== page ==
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College Orientation for your freshman: separating fact from fiction.
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Our third son Robert had KU orientation last week. He brought back a notebook “New Student Orientation Guide.” The inside page said “Welcome to KU.” Glossy with a big Jayhawk on the front, he dropped it on the dining room table where it didn’t move. Untouched by human hands. Until last Friday, that is. I grabbed it between innings while watching the Royals play the Cubs. Aided by an adult beverage, cooler climes, and Bernie at my side, I struck pure gold.
 For new parents, I suppose it’s a thoughtful attempt to reduce the anxiety that comes with a kid heading to college. For an old timer like me, it was a preposterous tutorial that had no relationship to reality. The choicest was the tab that read “Parents and Families.” What follows are the text, with my editorial comment in bold.
1. “Support the transition to adulthood.” Moms – end the denial. Your son no longer sleeps in jammies and snuggles with that teddy bear you brought home from CKMC. The bedroom will be empty. The center of your universe – evaporated. Think this is bad? Wait until menopause. “Parents should consider their student’s transition to university life as another step toward independent adulthood.” Ditch the helicopter. Take up knitting. He’s old. So are you are. The secret is no longer safe with your hairdresser. “Parents can gradually turn over greater levels of decision-making authority as their student demonstrates increased self-discipline, self-respect, and personal responsibility.” Gradually?  Really? Who wrote this? The Tooth Fairy? News flash: authority has been ceded. 
 2.“Expect different responses to homesickness. Most students have some longing for the comfort and security of family and old friends and a familiar hometown and lifestyle.”  If your kid is homesick, he should leave Watson library and spend more time at the Hawk. If he needs a fake ID, have him visit one of the fraternities on Tennessee street.  
 3. “Stay in touch.” If you have a daughter, you have a shot. If it’s a son, look for his picture on a milk carton. “Discuss your expectations about frequency of contact in advance.” Try. He won’t listen. “You probably will find that you put forth more effort in staying in touch than your student does, but don’t assume that because your student doesn’t return your calls and emails that he or she is not interested in maintaining contact.” Whoever wrote this doesn’t have a son.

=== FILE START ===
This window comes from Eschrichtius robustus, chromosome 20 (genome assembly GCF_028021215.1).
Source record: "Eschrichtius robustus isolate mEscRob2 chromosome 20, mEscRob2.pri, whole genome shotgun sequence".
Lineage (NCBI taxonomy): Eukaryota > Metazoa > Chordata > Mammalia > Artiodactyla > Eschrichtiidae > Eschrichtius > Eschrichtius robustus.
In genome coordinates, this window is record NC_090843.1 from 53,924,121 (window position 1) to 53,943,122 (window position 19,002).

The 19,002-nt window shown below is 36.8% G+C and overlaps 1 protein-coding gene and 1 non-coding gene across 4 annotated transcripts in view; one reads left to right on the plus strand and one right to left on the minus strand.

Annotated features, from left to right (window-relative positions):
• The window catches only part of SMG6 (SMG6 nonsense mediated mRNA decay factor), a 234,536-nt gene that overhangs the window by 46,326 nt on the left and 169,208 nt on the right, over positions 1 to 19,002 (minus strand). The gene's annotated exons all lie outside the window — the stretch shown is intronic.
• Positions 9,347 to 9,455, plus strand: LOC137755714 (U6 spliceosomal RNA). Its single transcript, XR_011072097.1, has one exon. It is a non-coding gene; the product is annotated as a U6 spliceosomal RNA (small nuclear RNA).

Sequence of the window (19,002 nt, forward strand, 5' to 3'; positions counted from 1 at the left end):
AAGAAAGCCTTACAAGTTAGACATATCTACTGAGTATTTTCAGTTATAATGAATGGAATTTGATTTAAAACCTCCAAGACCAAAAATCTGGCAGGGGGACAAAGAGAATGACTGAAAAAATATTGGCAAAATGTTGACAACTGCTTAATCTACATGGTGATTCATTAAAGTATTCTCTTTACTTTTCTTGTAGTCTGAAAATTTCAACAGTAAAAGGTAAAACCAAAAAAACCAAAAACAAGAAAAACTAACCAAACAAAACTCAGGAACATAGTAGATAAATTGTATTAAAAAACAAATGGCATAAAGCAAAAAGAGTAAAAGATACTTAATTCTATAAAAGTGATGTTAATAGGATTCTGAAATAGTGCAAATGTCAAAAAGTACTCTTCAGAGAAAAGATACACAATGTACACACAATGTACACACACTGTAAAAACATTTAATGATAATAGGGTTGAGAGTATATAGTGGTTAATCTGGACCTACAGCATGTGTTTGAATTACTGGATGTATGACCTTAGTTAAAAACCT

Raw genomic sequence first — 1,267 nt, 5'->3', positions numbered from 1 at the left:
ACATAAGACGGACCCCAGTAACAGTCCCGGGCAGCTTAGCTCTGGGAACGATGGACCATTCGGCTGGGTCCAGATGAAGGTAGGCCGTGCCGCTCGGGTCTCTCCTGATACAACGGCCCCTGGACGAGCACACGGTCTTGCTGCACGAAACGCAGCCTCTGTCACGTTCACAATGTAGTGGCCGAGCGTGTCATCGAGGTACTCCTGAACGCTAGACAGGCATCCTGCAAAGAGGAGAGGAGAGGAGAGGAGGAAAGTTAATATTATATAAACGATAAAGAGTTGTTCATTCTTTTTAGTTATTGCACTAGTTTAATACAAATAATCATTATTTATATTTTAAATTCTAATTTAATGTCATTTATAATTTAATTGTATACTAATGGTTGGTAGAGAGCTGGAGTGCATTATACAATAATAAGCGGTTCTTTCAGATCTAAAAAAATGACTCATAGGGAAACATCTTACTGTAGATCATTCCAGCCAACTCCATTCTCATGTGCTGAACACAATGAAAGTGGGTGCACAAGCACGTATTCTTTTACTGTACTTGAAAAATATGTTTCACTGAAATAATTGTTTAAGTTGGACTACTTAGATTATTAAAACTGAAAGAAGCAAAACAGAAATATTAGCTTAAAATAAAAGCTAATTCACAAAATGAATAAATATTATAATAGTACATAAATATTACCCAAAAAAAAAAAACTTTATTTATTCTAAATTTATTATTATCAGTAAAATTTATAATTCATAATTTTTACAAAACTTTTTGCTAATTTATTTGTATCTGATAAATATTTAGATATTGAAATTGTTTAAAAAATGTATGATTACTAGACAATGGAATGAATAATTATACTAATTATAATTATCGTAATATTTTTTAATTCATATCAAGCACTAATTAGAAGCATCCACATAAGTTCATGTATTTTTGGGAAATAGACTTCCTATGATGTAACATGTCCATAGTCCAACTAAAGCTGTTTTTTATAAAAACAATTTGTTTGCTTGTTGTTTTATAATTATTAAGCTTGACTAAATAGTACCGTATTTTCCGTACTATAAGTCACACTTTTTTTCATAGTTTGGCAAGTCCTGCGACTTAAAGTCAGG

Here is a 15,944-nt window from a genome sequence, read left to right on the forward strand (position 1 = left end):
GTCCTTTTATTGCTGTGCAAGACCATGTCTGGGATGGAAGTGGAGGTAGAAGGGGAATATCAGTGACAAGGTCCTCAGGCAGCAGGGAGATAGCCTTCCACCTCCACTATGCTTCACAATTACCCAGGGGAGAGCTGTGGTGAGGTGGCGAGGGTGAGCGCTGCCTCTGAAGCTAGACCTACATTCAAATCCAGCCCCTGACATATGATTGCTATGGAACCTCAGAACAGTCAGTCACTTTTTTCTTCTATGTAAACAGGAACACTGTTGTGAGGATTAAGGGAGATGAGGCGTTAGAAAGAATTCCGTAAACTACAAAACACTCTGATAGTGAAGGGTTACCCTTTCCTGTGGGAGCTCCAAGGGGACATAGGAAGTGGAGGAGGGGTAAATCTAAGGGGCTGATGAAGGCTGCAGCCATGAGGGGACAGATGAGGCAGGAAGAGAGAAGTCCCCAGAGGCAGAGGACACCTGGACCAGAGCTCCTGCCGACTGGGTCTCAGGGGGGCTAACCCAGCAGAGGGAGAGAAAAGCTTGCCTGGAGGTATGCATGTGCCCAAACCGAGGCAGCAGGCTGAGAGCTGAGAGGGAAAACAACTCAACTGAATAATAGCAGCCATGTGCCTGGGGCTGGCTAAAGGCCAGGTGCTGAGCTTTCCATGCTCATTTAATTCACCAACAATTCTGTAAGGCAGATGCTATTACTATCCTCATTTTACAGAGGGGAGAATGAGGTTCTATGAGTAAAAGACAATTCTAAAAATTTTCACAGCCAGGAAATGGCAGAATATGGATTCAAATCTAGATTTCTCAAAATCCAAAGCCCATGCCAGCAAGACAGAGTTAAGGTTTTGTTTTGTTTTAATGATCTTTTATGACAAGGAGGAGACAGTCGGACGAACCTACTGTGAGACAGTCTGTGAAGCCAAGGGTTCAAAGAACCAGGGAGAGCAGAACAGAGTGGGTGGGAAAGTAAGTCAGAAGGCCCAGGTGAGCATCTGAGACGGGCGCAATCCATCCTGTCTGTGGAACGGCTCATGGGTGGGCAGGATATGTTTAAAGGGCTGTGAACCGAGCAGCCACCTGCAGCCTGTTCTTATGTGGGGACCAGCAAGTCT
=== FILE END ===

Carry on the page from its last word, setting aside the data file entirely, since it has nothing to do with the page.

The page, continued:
4. Establish financial guidelines. He will call when he’s broke. Many parents are uncertain about how much money to give their students and how often to do so. I’m not. Give him enough dough to last about three weeks. Then he will call you.
 5. Prepare for visits home. Whether your student’s first trip home is a weekend or a holiday, you probably will notice changes, and conflicts may arise. Duh. When he asks to “have some friends over” – its code for a kegger and Buffy and Muffy passing out in your basement with a handle of Captain Morgan at their side. The old rules and curfews may be challenged. You will fight and argue. Its normal. At least in our house it is.  Many conflicts can be avoided if those involved talk and listen beforehand. Good luck with this one.
 If I wrote the book for sons, it would be one page. It would go like this: 
 1. You raised your son to be a mature, independent young adult. Congratulations. You will see him at Thanksgiving. He will probably have a beard and two tattoos. Warn the grandparents.
2. There are two bars that matter. The ones on his phone and the other that hopefully rejects his fake ID. After all, he’s not from Alaska and his name isn’t McLovin.    
3. Campus security is attuned to moms attempting the drive-by on Jayhawk boulevard. It’s an ugly scene. Don’t attempt it. 
4. There is only one rule he needs to follow. Never ever miss class.
5. It’s advisable to get the cell phone numbers for his roommates. They are often reachable when college boy is not.
6. When you ask him about grades, and he blathers about academic confidentiality, begin the enrollment at Barton County CC.
Matt Keenan’s book, Call Me Dad, Not Dude, is available at Borders and online at Write to Matt at his website,